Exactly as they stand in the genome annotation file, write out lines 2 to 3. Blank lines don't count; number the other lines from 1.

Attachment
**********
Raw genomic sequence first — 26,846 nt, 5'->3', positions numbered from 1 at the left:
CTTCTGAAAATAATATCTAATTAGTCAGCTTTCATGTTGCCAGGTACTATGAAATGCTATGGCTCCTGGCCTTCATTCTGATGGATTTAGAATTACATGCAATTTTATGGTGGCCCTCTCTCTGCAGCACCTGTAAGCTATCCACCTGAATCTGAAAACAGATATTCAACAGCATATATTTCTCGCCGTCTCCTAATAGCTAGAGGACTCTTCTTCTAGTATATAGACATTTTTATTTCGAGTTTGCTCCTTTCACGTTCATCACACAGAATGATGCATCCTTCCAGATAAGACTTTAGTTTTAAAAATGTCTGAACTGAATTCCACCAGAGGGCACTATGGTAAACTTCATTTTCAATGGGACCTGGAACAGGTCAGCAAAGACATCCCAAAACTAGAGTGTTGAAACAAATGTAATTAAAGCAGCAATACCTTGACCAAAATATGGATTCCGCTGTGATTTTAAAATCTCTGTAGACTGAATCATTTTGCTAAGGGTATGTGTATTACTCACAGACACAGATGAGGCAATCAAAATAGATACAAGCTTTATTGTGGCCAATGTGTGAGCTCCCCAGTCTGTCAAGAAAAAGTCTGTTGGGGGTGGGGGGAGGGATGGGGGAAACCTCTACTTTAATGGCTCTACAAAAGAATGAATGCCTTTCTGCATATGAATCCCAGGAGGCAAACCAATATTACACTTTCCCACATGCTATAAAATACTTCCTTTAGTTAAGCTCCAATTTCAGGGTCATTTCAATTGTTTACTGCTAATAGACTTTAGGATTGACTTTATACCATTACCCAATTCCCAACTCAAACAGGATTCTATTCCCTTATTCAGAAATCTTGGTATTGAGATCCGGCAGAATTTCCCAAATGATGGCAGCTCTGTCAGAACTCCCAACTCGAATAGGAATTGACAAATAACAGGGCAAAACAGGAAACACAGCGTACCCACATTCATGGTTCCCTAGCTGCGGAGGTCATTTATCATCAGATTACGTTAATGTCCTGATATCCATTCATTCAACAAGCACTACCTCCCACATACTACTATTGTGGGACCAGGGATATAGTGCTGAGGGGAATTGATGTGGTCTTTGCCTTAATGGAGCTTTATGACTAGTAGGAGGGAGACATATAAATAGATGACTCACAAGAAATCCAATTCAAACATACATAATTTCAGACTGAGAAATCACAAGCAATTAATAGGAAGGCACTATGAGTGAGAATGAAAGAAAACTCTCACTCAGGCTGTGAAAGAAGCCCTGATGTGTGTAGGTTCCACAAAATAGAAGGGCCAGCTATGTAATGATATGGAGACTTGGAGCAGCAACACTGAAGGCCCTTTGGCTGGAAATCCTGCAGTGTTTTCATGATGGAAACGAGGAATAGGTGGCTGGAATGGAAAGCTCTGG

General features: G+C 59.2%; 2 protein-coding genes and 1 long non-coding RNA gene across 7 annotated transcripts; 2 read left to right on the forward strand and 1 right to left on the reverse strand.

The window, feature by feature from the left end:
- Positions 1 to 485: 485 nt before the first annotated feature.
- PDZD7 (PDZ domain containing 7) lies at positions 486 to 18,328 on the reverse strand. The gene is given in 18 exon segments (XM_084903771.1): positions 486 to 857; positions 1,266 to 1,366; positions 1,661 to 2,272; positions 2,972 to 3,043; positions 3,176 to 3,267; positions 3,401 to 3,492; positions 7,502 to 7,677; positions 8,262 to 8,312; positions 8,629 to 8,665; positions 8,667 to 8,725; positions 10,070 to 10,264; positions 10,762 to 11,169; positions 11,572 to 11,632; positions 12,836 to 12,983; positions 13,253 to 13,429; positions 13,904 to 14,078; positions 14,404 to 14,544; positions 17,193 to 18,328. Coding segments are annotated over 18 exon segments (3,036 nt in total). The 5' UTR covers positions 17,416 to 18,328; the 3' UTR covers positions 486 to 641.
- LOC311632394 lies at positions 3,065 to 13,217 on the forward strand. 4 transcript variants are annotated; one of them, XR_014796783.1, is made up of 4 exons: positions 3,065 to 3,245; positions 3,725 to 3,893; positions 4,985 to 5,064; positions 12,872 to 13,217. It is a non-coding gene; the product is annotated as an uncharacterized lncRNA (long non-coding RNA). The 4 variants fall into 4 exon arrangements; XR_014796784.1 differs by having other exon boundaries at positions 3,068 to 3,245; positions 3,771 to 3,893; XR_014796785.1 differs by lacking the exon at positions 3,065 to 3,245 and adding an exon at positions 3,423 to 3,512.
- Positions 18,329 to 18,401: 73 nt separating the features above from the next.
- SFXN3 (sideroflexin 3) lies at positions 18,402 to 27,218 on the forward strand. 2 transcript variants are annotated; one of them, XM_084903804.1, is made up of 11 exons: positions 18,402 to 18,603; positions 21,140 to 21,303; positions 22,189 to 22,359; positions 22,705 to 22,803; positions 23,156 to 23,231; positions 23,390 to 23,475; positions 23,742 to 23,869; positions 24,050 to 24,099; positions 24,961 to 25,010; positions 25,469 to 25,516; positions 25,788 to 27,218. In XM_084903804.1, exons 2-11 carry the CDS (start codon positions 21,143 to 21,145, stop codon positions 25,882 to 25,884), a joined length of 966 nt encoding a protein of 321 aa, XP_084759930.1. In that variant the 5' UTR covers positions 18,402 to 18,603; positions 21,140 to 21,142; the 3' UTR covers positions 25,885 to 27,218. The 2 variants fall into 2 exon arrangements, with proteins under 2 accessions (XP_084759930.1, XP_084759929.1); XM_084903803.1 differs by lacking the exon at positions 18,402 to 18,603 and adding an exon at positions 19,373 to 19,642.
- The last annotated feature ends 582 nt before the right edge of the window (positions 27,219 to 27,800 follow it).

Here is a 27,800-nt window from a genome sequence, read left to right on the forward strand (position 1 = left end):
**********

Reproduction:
CTTCTGAAAATAATATCTAATTAGTCAGCTTTCATGTTGCCAGGTACTATGAAATGCTATGGCTCCTGGCCTTCATTCTGATGGATTTAGAATTACATGCAATTTTATGGTGGCCCTCTCTCTGCAGCACCTGTAAGCTATCCACCTGAATCTGAAAACAGATATTCAACAGCATATATTTCTCGCCGTCTCCTAATAGCTAGAGGACTCTTCTTCTAGTATATAGACATTTTTATTTCGAGTTTGCTCCTTTCACGTTCATCACACAGAATGATGCATCCTTCCAGATAAGACTTTAGTTTTAAAAATGTCTGAACTGAATTCCACCAGAGGGCACTATGGTAAACTTCATTTTCAATGGGACCTGGAACAGGTCAGCAAAGACATCCCAAAACTAGAGTGTTGAAACAAATGTAATTAAAGCAGCAATACCTTGACCAAAATATGGATTCCGCTGTGATTTTAAAATCTCTGTAGACTGAATCATTTTGCTAAGGGTATGTGTATTACTCACAGACACAGATGAGGCAATCAAAATAGATACAAGCTTTATTGTGGCCAATGTGTGAGCTCCCCAGTCTGTCAAGAAAAAGTCTGTTGGGGGTGGGGGGAGGGATGGGGGAAACCTCTACTTTAATGGCTCTACAAAAGAATGAATGCCTTTCTGCATATGAATCCCAGGAGGCAAACCAATATTACACTTTCCCACATGCTATAAAATACTTCCTTTAGTTAAGCTCCAATTTCAGGGTCATTTCAATTGTTTACTGCTAATAGACTTTAGGATTGACTTTATACCATTACCCAATTCCCAACTCAAACAGGATTCTATTCCCTTATTCAGAAATCTTGGTATTGAGATCCGGCAGAATTTCCCAAATGATGGCAGCTCTGTCAGAACTCCCAACTCGAATAGGAATTGACAAATAACAGGGCAAAACAGGAAACACAGCGTACCCACATTCATGGTTCCCTAGCTGCGGAGGTCATTTATCATCAGATTACGTTAATGTCCTGATATCCATTCATTCAACAAGCACTACCTCCCACATACTACTATTGTGGGACCAGGGATATAGTGCTGAGGGGAATTGATGTGGTCTTTGCCTTAATGGAGCTTTATGACTAGTAGGAGGGAGACATATAAATAGATGACTCACAAGAAATCCAATTCAAACATACATAATTTCAGACTGAGAAATCACAAGCAATTAATAGGAAGGCACTATGAGTGAGAATGAAAGAAAACTCTCACTCAGGCTGTGAAAGAAGCCCTGATGTGTGTAGGTTCCACAAAATAGAAGGGCCAGCTATGTAATGATATGGAGACTTGGAGCAGCAACACTGAAGGCCCTTTGGCTGGAAATCCTGCAGTGTTTTCATGATGGAAACGAGGAATAGGTGGCTGGAATGGAAAGCTCTGG

General features: G+C 59.2%; 2 protein-coding genes and 1 long non-coding RNA gene across 7 annotated transcripts; 2 read left to right on the forward strand and 1 right to left on the reverse strand.